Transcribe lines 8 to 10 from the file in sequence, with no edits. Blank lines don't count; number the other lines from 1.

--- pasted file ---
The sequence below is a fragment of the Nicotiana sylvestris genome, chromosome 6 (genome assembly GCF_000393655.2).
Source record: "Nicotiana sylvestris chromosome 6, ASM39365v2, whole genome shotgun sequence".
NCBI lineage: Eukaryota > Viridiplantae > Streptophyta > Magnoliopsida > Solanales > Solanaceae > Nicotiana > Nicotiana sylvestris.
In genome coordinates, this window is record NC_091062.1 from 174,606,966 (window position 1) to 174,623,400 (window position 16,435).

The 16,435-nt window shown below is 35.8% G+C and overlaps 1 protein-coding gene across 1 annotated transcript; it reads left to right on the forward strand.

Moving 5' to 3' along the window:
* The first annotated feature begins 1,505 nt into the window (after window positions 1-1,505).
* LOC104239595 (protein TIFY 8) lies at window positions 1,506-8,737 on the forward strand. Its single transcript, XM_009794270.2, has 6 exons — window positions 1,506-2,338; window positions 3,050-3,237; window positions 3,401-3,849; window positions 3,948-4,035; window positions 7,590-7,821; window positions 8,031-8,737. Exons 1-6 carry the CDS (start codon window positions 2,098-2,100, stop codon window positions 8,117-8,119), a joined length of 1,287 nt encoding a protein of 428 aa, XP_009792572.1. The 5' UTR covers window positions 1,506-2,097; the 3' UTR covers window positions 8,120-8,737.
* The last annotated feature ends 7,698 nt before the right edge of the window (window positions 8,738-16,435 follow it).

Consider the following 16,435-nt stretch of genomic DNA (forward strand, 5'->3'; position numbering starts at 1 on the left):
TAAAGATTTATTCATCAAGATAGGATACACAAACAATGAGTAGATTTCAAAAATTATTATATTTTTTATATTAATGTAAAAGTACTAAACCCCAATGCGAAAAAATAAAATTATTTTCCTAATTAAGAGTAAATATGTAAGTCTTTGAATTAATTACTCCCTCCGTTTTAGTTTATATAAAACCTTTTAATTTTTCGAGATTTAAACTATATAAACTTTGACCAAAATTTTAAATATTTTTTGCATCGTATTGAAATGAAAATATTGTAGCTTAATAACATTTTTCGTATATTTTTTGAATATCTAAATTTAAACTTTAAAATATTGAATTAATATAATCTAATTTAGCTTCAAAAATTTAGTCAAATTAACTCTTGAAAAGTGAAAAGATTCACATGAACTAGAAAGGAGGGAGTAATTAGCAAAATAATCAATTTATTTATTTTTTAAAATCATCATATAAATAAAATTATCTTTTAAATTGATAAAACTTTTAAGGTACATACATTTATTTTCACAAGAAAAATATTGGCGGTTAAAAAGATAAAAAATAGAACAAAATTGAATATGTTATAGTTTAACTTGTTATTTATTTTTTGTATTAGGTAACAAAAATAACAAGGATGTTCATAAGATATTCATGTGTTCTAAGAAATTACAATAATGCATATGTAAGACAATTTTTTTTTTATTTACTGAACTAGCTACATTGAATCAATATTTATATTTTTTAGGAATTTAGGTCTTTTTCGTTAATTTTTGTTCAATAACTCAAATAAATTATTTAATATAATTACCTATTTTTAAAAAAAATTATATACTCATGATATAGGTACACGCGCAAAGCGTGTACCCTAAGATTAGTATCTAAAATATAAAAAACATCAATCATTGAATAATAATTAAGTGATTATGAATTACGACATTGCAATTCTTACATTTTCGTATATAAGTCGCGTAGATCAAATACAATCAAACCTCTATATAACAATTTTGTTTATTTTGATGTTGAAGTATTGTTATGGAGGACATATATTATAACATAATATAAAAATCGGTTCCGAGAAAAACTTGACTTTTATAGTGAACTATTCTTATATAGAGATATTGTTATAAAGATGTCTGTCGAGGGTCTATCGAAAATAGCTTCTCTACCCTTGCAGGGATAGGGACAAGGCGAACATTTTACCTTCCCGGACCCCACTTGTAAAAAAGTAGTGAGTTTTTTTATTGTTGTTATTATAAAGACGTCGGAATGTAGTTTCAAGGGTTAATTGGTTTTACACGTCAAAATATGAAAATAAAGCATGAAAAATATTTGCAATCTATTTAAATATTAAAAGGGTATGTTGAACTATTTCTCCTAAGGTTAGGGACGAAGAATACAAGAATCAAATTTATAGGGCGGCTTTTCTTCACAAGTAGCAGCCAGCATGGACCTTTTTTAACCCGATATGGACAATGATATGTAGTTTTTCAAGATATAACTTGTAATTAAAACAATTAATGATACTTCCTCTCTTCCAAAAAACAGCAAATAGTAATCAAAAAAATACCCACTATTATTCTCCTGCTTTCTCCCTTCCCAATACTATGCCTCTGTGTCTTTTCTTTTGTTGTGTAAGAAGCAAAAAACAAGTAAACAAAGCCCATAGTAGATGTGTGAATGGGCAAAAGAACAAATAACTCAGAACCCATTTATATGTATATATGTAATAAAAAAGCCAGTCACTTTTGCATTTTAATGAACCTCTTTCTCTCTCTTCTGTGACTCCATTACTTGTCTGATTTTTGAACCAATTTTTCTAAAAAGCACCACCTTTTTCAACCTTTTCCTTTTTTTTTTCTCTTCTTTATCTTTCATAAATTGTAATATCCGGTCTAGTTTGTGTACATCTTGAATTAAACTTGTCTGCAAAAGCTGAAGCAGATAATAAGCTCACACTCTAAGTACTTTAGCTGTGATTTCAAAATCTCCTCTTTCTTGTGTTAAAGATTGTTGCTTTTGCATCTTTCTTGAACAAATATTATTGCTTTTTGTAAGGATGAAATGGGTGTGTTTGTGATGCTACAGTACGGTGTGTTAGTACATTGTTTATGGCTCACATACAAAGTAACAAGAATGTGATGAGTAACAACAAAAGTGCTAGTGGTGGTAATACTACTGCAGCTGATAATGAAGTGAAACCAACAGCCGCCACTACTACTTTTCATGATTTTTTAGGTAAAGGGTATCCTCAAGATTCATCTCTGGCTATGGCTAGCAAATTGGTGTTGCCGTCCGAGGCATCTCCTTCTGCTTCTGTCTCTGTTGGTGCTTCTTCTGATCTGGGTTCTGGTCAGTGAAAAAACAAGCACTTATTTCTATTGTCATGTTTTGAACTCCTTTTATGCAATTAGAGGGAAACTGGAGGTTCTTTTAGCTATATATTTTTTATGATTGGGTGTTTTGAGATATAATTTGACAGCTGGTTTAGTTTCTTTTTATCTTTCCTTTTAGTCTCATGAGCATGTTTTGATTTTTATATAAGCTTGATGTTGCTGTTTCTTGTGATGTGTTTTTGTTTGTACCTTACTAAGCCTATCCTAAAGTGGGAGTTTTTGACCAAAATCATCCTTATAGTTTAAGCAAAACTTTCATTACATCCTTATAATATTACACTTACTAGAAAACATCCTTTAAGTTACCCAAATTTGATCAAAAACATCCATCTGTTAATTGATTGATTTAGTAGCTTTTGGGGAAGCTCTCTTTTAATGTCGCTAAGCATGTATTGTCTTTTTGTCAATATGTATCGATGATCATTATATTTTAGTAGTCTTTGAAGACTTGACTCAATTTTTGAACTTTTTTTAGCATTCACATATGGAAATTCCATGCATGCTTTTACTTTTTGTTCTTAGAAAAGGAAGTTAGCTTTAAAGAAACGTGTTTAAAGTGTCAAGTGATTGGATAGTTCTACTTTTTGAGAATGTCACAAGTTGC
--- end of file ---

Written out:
* LOC104239595 (protein TIFY 8) lies at window positions 1,506-8,737 on the forward strand. Its single transcript, XM_009794270.2, has 6 exons — window positions 1,506-2,338; window positions 3,050-3,237; window positions 3,401-3,849; window positions 3,948-4,035; window positions 7,590-7,821; window positions 8,031-8,737. Exons 1-6 carry the CDS (start codon window positions 2,098-2,100, stop codon window positions 8,117-8,119), a joined length of 1,287 nt encoding a protein of 428 aa, XP_009792572.1. The 5' UTR covers window positions 1,506-2,097; the 3' UTR covers window positions 8,120-8,737.
* The last annotated feature ends 7,698 nt before the right edge of the window (window positions 8,738-16,435 follow it).

Consider the following 16,435-nt stretch of genomic DNA (forward strand, 5'->3'; position numbering starts at 1 on the left):